Times are hard. People are becoming increasingly desperate. Throughout history in times like these, leaders have emerged with an instinct for capitalizing on the mood by inciting the basest instincts and scapegoating particular groups of people for political gain. For Trouw of the Netherlands, columnist Rob de Wijk warns that we are now in the thick of one of those times, and at stake is Western civilization as we and the world have known it.
For Trouw, Rob de Wijk starts off this way:
The first decade of this century were years of struggle against Muslims and terrorism. These have now been seamlessly exchanged for Europhiles and austerity measures. But in both cases, foolish discussions about scapegoats that conceal the really important matters have been on offer.
President Bush’s rash struggle against terrorism began, leading to wars that cost $150 billion per year and contributed to the colossal budget deficit that put America in a sorry position when the financial crisis began. In the Netherlands and the rest of Europe, this narrow minded obsession with Muslims led to a social polarization that sapped the strength of the political system as the euro crisis escalated.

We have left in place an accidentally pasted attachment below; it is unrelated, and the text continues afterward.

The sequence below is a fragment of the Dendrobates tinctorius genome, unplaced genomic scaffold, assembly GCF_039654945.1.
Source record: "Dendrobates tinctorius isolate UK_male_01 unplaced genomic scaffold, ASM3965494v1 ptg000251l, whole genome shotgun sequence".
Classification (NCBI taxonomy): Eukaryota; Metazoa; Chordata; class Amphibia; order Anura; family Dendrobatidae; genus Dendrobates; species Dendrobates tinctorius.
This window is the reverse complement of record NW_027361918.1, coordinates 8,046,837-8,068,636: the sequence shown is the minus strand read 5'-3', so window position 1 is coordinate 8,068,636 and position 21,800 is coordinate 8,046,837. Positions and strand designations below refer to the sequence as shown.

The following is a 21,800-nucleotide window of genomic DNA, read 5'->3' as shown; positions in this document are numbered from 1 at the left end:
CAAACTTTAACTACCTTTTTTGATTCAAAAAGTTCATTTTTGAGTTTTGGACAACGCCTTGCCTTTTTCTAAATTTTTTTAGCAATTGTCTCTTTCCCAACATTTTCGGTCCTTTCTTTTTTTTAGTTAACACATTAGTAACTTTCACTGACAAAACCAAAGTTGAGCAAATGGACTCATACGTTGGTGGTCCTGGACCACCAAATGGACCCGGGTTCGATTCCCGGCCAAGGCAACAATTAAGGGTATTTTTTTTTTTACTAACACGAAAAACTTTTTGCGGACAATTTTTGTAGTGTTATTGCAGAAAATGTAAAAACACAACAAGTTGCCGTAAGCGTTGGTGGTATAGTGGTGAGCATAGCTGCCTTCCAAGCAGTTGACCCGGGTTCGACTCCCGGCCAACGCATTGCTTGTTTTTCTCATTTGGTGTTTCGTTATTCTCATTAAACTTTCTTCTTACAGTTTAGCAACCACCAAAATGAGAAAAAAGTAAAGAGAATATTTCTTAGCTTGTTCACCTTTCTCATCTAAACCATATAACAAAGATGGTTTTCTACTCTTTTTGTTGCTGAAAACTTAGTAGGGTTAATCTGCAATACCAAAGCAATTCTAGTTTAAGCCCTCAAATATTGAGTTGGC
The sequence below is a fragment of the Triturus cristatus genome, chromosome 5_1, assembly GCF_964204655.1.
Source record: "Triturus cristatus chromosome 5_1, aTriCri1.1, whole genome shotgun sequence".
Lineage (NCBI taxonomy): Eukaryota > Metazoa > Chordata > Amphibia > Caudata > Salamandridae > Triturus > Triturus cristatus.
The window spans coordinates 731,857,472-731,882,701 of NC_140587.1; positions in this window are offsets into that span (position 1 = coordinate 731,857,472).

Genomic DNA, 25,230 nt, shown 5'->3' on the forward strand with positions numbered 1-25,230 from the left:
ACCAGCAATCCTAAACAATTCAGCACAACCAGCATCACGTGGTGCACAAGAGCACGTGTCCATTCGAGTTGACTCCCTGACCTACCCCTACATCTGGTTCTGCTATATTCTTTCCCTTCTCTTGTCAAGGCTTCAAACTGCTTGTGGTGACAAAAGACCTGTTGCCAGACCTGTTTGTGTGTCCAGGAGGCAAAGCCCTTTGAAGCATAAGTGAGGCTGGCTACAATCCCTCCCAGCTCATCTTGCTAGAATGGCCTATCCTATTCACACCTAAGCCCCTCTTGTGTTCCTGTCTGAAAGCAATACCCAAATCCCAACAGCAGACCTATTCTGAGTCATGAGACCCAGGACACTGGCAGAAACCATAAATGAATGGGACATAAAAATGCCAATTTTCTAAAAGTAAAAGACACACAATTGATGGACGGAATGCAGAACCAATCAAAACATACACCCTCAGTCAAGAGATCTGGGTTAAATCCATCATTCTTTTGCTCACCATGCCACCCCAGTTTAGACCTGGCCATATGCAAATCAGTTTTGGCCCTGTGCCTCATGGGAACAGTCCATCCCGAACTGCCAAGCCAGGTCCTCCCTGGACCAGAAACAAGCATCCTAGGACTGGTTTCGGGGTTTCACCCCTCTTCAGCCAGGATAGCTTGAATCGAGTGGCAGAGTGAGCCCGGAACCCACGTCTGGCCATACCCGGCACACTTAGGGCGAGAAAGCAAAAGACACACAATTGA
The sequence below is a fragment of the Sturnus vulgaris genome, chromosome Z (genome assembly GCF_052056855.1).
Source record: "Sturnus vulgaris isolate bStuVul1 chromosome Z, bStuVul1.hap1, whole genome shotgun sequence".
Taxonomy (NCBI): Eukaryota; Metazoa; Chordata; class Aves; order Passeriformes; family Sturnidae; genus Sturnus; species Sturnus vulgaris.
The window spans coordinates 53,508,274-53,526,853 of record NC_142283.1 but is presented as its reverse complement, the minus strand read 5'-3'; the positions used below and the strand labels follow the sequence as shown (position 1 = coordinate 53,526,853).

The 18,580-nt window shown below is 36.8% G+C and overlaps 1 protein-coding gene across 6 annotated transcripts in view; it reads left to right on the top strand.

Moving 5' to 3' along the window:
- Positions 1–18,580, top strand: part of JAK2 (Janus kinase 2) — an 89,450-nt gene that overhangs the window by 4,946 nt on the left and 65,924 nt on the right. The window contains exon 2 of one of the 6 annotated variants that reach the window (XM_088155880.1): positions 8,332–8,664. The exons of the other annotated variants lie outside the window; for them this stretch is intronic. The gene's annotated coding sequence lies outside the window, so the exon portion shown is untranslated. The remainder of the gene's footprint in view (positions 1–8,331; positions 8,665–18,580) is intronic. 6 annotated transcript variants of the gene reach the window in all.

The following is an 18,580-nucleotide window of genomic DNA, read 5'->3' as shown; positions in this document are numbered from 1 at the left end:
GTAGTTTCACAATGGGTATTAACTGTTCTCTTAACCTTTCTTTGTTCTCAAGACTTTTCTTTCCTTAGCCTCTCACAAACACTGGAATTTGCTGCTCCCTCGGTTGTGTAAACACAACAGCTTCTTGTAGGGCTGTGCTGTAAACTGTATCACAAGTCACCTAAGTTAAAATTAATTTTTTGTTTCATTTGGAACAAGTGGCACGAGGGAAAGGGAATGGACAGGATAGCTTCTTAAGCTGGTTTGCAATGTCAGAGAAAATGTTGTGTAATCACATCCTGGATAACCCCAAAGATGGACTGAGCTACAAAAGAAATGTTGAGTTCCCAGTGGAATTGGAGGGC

On both sides of the Atlantic, at a time of rapid global change, this obsession with Muslims and terrorism diverted our gaze from the critical issue of how to safeguard our prosperity and security. The emergence of states like China and a scarcity of raw materials can result in only one victim: that part of the world that has the most to lose and which has dominated the planet for centuries. That’s right: I’m talking about us.
But While trying to resolve a new financial crisis like the one that followed 9-11, we are picking new scapegoats and proposing simplistic and counter-productive solutions. Scapegoats and simplistic measures only serve to get voters on your side. The mobilizing effects, and not the actual results, are considered of paramount importance.
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